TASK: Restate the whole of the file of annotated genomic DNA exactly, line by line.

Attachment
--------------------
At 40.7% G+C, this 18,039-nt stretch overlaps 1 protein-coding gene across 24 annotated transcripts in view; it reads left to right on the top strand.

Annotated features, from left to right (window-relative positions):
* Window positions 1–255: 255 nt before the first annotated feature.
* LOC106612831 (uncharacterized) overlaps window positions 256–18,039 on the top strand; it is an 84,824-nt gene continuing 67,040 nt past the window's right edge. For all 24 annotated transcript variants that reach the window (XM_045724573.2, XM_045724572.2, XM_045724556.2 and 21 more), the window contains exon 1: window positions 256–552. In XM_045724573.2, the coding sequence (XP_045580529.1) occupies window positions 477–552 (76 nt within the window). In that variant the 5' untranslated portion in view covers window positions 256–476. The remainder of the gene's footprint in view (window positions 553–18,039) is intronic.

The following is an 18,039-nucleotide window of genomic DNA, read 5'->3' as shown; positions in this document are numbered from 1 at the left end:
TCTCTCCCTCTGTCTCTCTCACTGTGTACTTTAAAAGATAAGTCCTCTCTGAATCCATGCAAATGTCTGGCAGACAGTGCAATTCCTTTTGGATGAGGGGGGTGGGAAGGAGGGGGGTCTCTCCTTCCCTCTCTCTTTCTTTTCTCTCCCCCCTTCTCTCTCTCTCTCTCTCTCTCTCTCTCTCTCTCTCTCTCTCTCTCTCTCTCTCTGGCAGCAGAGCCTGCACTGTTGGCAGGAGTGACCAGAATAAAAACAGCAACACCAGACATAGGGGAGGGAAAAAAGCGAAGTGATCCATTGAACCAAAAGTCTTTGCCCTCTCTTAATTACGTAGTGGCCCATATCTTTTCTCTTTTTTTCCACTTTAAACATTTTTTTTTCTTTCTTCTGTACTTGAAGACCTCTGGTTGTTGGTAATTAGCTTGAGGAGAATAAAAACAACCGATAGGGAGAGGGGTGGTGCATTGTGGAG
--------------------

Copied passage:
At 40.7% G+C, this 18,039-nt stretch overlaps 1 protein-coding gene across 24 annotated transcripts in view; it reads left to right on the top strand.

Annotated features, from left to right (window-relative positions):
* Window positions 1–255: 255 nt before the first annotated feature.
* LOC106612831 (uncharacterized) overlaps window positions 256–18,039 on the top strand; it is an 84,824-nt gene continuing 67,040 nt past the window's right edge. For all 24 annotated transcript variants that reach the window (XM_045724573.2, XM_045724572.2, XM_045724556.2 and 21 more), the window contains exon 1: window positions 256–552. In XM_045724573.2, the coding sequence (XP_045580529.1) occupies window positions 477–552 (76 nt within the window). In that variant the 5' untranslated portion in view covers window positions 256–476. The remainder of the gene's footprint in view (window positions 553–18,039) is intronic.

The following is an 18,039-nucleotide window of genomic DNA, read 5'->3' as shown; positions in this document are numbered from 1 at the left end:
TCTCTCCCTCTGTCTCTCTCACTGTGTACTTTAAAAGATAAGTCCTCTCTGAATCCATGCAAATGTCTGGCAGACAGTGCAATTCCTTTTGGATGAGGGGGGTGGGAAGGAGGGGGGTCTCTCCTTCCCTCTCTCTTTCTTTTCTCTCCCCCCTTCTCTCTCTCTCTCTCTCTCTCTCTCTCTCTCTCTCTCTCTCTCTCTCTCTCTCTGGCAGCAGAGCCTGCACTGTTGGCAGGAGTGACCAGAATAAAAACAGCAACACCAGACATAGGGGAGGGAAAAAAGCGAAGTGATCCATTGAACCAAAAGTCTTTGCCCTCTCTTAATTACGTAGTGGCCCATATCTTTTCTCTTTTTTTCCACTTTAAACATTTTTTTTTCTTTCTTCTGTACTTGAAGACCTCTGGTTGTTGGTAATTAGCTTGAGGAGAATAAAAACAACCGATAGGGAGAGGGGTGGTGCATTGTGGAG